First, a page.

US9017487B2 - Deposition chamber cleaning method including stressed cleaning layer - Google Patents

Deposition chamber cleaning method including stressed cleaning layer Download PDF

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US9017487B2
US9017487B2 US13780449 US201313780449A US9017487B2 US 9017487 B2 US9017487 B2 US 9017487B2 US 13780449 US13780449 US 13780449 US 201313780449 A US201313780449 A US 201313780449A US 9017487 B2 US9017487 B2 US 9017487B2
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layer
cleaning
deposition chamber
deposited layer
method
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US20130180543A1 (en )
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Tien-Jen J. Cheng
Zhengwen Li
Keith Kwong Hon Wong
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GlobalFoundries Inc
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International Business Machines Corp
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    • BPERFORMING OPERATIONS; TRANSPORTING
    • B08CLEANING
    • B08BCLEANING IN GENERAL; PREVENTION OF FOULING IN GENERAL
    • B08B7/00Cleaning by methods not provided for in a single other subclass or a single group in this subclass
    • B08B7/04Cleaning by methods not provided for in a single other subclass or a single group in this subclass by a combination of operations
    • BPERFORMING OPERATIONS; TRANSPORTING
    • B08CLEANING
    • B08BCLEANING IN GENERAL; PREVENTION OF FOULING IN GENERAL
    • B08B7/00Cleaning by methods not provided for in a single other subclass or a single group in this subclass
    • B08B7/0014Cleaning by methods not provided for in a single other subclass or a single group in this subclass by incorporation in a layer which is removed with the contaminants
    • CCHEMISTRY; METALLURGY
    • C23COATING METALLIC MATERIAL; COATING MATERIAL WITH METALLIC MATERIAL; CHEMICAL SURFACE TREATMENT; DIFFUSION TREATMENT OF METALLIC MATERIAL; COATING BY VACUUM EVAPORATION, BY SPUTTERING, BY ION IMPLANTATION OR BY CHEMICAL VAPOUR DEPOSITION, IN GENERAL; INHIBITING CORROSION OF METALLIC MATERIAL OR INCRUSTATION IN GENERAL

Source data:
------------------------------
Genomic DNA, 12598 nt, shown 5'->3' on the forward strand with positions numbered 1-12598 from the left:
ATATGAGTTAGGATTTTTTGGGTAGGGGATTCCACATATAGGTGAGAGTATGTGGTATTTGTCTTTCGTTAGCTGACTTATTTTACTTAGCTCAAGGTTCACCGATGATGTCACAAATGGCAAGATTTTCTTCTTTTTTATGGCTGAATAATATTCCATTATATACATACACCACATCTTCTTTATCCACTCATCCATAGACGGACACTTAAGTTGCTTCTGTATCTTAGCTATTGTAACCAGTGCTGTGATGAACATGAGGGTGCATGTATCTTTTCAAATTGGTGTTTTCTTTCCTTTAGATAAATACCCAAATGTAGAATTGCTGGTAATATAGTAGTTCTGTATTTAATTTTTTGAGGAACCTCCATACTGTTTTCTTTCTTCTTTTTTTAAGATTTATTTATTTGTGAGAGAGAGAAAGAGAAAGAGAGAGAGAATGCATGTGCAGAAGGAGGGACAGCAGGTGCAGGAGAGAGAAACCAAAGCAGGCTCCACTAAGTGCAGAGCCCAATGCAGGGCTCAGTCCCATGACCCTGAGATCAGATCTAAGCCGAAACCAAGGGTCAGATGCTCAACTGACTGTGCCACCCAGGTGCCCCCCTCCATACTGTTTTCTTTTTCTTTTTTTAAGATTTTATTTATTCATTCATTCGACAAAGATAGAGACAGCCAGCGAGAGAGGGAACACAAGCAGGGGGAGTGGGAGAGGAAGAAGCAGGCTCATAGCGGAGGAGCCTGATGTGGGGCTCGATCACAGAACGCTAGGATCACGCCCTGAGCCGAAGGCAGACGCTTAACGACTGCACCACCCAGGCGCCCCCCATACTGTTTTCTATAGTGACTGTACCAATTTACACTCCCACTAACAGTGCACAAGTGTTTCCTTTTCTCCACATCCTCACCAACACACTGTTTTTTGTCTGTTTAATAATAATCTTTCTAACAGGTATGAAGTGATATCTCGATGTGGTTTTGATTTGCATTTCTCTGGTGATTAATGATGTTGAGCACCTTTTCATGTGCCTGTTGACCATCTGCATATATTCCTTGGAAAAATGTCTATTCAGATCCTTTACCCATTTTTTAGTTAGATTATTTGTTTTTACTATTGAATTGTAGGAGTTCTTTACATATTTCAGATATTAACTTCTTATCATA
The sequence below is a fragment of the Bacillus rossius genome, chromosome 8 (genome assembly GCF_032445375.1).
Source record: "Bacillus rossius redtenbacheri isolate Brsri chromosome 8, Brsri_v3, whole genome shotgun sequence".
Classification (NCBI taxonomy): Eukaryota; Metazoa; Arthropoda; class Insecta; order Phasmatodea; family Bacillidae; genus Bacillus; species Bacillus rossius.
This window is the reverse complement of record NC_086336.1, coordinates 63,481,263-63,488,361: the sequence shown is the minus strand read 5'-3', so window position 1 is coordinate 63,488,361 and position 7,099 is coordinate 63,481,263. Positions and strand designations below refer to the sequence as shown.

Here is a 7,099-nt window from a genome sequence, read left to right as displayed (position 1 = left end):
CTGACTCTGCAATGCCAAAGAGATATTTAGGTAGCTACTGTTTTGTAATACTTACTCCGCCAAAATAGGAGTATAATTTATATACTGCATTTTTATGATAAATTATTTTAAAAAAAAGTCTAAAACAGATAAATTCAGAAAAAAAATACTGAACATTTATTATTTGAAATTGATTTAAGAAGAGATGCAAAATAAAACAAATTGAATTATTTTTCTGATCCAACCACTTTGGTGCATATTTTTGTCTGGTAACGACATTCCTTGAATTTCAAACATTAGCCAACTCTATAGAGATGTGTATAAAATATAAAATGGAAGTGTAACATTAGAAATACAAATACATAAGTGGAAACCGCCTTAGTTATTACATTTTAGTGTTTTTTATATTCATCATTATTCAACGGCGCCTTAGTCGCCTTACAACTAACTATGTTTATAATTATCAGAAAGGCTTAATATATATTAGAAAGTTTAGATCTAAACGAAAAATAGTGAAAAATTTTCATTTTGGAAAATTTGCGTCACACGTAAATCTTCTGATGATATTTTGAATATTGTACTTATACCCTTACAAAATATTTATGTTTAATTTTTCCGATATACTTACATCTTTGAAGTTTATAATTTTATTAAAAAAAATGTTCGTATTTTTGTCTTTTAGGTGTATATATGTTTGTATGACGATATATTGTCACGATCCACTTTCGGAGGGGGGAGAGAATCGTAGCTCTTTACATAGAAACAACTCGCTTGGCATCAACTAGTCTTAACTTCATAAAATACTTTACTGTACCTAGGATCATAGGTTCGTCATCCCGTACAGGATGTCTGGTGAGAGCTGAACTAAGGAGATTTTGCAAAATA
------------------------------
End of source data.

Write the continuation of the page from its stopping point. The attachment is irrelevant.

• C23CCOATING METALLIC MATERIAL; COATING MATERIAL WITH METALLIC MATERIAL; SURFACE TREATMENT OF METALLIC MATERIAL BY DIFFUSION INTO THE SURFACE, BY CHEMICAL CONVERSION OR SUBSTITUTION; COATING BY VACUUM EVAPORATION, BY SPUTTERING, BY ION IMPLANTATION OR BY CHEMICAL VAPOUR DEPOSITION, IN GENERAL
    • C23C14/00Coating by vacuum evaporation, by sputtering or by ion implantation of the coating forming material
    • C23C14/22Coating by vacuum evaporation, by sputtering or by ion implantation of the coating forming material characterised by the process of coating
    • C23C14/34Sputtering
    • CCHEMISTRY; METALLURGY
    • C23COATING METALLIC MATERIAL; COATING MATERIAL WITH METALLIC MATERIAL; CHEMICAL SURFACE TREATMENT; DIFFUSION TREATMENT OF METALLIC MATERIAL; COATING BY VACUUM EVAPORATION, BY SPUTTERING, BY ION IMPLANTATION OR BY CHEMICAL VAPOUR DEPOSITION, IN GENERAL; INHIBITING CORROSION OF METALLIC MATERIAL OR INCRUSTATION IN GENERAL
    • C23CCOATING METALLIC MATERIAL; COATING MATERIAL WITH METALLIC MATERIAL; SURFACE TREATMENT OF METALLIC MATERIAL BY DIFFUSION INTO THE SURFACE, BY CHEMICAL CONVERSION OR SUBSTITUTION; COATING BY VACUUM EVAPORATION, BY SPUTTERING, BY ION IMPLANTATION OR BY CHEMICAL VAPOUR DEPOSITION, IN GENERAL
    • C23C16/00Chemical coating by decomposition of gaseous compounds, without leaving reaction products of surface material in the coating, i.e. chemical vapour deposition [CVD] processes
    • C23C16/44Chemical coating by decomposition of gaseous compounds, without leaving reaction products of surface material in the coating, i.e. chemical vapour deposition [CVD] processes characterised by the method of coating
    • C23C16/4401Means for minimising impurities, e.g. dust, moisture or residual gas, in the reaction chamber
    • C23C16/4404Coatings or surface treatment on the inside of the reaction chamber or on parts thereof

Abstract

A method for cleaning a deposition chamber includes forming a deposited layer over an interior surface of the deposition chamber, wherein the deposited layer has a deposited layer stress and a deposited layer modulus; forming a cleaning layer over the deposited layer, wherein a material comprising the cleaning layer is selected such that the cleaning layer adheres to the deposited layer, and has a cleaning layer stress and a cleaning layer modulus, wherein the cleaning layer stress is higher than the deposited layer stress, and wherein the cleaning layer modulus is higher than the deposited layer modulus; and removing the deposited layer and the cleaning layer from the interior of the deposition chamber.

Description

CROSS-REFERENCE TO RELATED APPLICATION

This is a divisional of U.S. patent application Ser. No. 12,878,128 filed on Sep. 9, 2010, which is herein incorporated by reference in its entirety.

BACKGROUND

This disclosure relates generally to the field of semiconductor manufacturing processes, and more specifically to cleaning of a deposition chamber used in a semiconductor manufacturing process.